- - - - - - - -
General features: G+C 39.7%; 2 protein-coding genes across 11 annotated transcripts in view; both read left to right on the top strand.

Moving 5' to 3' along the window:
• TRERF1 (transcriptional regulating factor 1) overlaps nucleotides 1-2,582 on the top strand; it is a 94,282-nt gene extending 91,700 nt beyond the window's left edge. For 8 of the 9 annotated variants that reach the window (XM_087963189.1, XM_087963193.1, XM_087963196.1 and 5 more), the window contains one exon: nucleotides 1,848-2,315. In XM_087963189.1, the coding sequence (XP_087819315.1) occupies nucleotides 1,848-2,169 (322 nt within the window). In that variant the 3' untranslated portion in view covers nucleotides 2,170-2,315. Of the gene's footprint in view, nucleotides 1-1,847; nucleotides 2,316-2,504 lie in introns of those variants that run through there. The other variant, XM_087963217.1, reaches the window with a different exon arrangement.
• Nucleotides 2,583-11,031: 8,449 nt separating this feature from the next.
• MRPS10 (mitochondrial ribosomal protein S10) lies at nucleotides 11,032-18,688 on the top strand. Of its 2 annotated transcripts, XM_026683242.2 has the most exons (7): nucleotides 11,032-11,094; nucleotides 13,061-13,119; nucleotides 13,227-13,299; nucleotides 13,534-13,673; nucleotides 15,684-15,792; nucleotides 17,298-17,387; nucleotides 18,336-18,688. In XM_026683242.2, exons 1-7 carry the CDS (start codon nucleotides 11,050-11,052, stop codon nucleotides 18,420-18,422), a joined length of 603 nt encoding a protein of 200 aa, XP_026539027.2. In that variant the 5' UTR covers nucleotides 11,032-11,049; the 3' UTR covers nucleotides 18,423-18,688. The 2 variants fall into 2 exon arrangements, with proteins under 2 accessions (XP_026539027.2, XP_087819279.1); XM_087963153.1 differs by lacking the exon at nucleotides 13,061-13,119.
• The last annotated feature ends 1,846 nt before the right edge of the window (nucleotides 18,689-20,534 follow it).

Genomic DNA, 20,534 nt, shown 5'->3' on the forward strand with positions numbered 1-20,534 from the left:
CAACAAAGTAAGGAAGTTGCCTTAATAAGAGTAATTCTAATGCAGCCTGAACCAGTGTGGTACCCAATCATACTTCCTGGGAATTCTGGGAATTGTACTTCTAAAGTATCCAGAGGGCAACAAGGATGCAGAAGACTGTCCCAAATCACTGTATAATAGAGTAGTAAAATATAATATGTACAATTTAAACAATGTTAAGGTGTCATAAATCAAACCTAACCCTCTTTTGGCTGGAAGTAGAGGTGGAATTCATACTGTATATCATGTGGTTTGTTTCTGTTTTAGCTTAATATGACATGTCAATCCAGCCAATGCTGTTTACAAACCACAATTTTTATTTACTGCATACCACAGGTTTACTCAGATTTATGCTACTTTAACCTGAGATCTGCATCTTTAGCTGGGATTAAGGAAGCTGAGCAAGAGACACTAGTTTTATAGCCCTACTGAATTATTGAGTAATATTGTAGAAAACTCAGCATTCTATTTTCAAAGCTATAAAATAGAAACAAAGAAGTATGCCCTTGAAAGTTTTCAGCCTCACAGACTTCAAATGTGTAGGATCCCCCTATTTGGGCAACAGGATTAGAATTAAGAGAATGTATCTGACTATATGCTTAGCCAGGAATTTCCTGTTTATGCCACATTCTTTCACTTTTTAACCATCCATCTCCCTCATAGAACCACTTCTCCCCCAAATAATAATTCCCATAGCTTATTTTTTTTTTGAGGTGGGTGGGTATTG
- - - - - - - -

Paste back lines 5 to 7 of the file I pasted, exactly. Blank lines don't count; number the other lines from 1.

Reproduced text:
• MRPS10 (mitochondrial ribosomal protein S10) lies at nucleotides 11,032-18,688 on the top strand. Of its 2 annotated transcripts, XM_026683242.2 has the most exons (7): nucleotides 11,032-11,094; nucleotides 13,061-13,119; nucleotides 13,227-13,299; nucleotides 13,534-13,673; nucleotides 15,684-15,792; nucleotides 17,298-17,387; nucleotides 18,336-18,688. In XM_026683242.2, exons 1-7 carry the CDS (start codon nucleotides 11,050-11,052, stop codon nucleotides 18,420-18,422), a joined length of 603 nt encoding a protein of 200 aa, XP_026539027.2. In that variant the 5' UTR covers nucleotides 11,032-11,049; the 3' UTR covers nucleotides 18,423-18,688. The 2 variants fall into 2 exon arrangements, with proteins under 2 accessions (XP_026539027.2, XP_087819279.1); XM_087963153.1 differs by lacking the exon at nucleotides 13,061-13,119.
• The last annotated feature ends 1,846 nt before the right edge of the window (nucleotides 18,689-20,534 follow it).

Genomic DNA, 20,534 nt, shown 5'->3' on the forward strand with positions numbered 1-20,534 from the left: